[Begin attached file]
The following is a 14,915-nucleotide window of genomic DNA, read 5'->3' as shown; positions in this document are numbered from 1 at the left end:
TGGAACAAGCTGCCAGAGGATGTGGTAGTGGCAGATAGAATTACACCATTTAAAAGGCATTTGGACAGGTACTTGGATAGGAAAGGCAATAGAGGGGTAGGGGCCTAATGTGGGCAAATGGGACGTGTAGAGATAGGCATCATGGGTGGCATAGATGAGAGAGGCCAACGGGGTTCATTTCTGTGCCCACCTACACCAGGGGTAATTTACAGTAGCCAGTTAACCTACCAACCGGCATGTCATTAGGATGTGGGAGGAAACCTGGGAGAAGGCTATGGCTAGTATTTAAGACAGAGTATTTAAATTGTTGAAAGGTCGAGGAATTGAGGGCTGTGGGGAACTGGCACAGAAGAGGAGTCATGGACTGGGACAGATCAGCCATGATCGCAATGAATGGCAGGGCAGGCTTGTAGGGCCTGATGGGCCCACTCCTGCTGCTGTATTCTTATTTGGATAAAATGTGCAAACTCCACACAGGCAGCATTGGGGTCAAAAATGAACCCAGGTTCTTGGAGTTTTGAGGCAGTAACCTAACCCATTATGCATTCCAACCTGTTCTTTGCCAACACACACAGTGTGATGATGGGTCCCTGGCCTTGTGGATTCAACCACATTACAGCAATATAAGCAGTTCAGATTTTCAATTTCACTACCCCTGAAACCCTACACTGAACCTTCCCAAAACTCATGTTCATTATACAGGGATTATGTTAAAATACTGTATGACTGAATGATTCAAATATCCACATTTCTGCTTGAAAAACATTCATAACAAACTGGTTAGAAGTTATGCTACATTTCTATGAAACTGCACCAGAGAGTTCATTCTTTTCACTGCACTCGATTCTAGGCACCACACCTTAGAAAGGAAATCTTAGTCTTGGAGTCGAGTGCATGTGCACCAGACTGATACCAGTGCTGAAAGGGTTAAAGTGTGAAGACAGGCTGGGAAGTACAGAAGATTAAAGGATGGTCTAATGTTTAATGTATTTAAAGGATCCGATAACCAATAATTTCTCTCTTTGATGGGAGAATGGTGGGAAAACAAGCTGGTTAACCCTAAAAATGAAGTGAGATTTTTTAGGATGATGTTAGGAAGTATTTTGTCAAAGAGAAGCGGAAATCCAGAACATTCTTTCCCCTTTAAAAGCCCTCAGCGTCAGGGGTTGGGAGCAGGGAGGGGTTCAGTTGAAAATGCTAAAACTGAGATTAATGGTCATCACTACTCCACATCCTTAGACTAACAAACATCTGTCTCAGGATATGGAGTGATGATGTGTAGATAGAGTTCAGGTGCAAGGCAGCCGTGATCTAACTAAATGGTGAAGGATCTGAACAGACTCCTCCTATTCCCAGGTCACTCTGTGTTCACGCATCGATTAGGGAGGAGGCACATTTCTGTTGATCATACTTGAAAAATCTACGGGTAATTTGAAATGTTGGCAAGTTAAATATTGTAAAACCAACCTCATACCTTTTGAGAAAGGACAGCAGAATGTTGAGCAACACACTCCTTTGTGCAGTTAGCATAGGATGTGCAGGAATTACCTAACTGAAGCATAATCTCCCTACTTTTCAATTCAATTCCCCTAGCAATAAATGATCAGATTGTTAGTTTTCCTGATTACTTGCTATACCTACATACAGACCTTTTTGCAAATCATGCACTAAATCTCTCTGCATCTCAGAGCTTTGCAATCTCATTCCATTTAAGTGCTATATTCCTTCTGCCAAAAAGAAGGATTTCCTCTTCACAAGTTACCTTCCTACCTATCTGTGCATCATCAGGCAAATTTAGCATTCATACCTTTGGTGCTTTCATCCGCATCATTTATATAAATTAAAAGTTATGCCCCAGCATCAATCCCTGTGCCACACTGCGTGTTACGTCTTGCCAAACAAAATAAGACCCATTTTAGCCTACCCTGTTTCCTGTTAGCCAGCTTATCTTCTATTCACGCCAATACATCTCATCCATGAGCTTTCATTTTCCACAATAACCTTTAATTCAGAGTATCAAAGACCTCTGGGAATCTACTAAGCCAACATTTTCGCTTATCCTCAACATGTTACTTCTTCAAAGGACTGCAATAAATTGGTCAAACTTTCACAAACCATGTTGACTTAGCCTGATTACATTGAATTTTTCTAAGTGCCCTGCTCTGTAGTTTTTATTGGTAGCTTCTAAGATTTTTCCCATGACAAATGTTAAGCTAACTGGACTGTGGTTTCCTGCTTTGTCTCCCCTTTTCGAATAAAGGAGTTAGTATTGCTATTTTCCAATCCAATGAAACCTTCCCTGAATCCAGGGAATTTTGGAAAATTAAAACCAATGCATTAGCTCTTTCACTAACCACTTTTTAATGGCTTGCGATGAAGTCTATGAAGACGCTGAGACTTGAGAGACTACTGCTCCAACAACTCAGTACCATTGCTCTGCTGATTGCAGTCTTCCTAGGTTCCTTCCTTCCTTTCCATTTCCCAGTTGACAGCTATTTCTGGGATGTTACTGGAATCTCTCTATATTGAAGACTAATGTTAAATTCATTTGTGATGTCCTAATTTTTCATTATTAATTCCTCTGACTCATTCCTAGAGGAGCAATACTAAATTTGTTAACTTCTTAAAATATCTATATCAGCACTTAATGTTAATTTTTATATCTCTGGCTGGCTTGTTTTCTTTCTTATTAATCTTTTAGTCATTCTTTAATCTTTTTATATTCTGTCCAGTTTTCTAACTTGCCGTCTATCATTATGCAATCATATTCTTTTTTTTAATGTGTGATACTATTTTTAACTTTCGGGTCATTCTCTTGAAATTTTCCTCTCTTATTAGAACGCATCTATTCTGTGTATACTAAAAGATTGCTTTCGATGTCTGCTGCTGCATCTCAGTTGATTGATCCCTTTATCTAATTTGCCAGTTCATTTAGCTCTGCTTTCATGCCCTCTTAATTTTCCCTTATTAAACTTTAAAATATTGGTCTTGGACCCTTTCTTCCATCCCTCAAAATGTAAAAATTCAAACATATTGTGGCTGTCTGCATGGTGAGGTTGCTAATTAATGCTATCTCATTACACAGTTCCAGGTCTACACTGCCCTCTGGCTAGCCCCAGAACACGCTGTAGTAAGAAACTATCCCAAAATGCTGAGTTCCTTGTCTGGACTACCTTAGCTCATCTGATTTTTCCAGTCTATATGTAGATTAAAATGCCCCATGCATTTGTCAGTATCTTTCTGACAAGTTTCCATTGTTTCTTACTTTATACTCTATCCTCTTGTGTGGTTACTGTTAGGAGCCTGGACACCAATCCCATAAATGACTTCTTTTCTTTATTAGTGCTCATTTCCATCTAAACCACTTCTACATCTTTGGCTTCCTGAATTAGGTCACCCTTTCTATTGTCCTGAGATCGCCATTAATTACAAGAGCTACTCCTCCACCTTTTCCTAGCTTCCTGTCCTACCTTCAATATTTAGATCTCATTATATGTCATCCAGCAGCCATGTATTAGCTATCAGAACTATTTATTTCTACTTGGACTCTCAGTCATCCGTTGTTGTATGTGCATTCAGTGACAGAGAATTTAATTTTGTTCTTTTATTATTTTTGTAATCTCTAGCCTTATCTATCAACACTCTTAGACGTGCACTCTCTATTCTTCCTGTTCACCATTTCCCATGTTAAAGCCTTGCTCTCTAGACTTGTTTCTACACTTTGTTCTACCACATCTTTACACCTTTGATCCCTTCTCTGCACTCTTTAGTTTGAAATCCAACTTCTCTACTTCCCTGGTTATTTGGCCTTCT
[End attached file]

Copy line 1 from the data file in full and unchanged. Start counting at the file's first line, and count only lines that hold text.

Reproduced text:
The following is a 14,915-nucleotide window of genomic DNA, read 5'->3' as shown; positions in this document are numbered from 1 at the left end: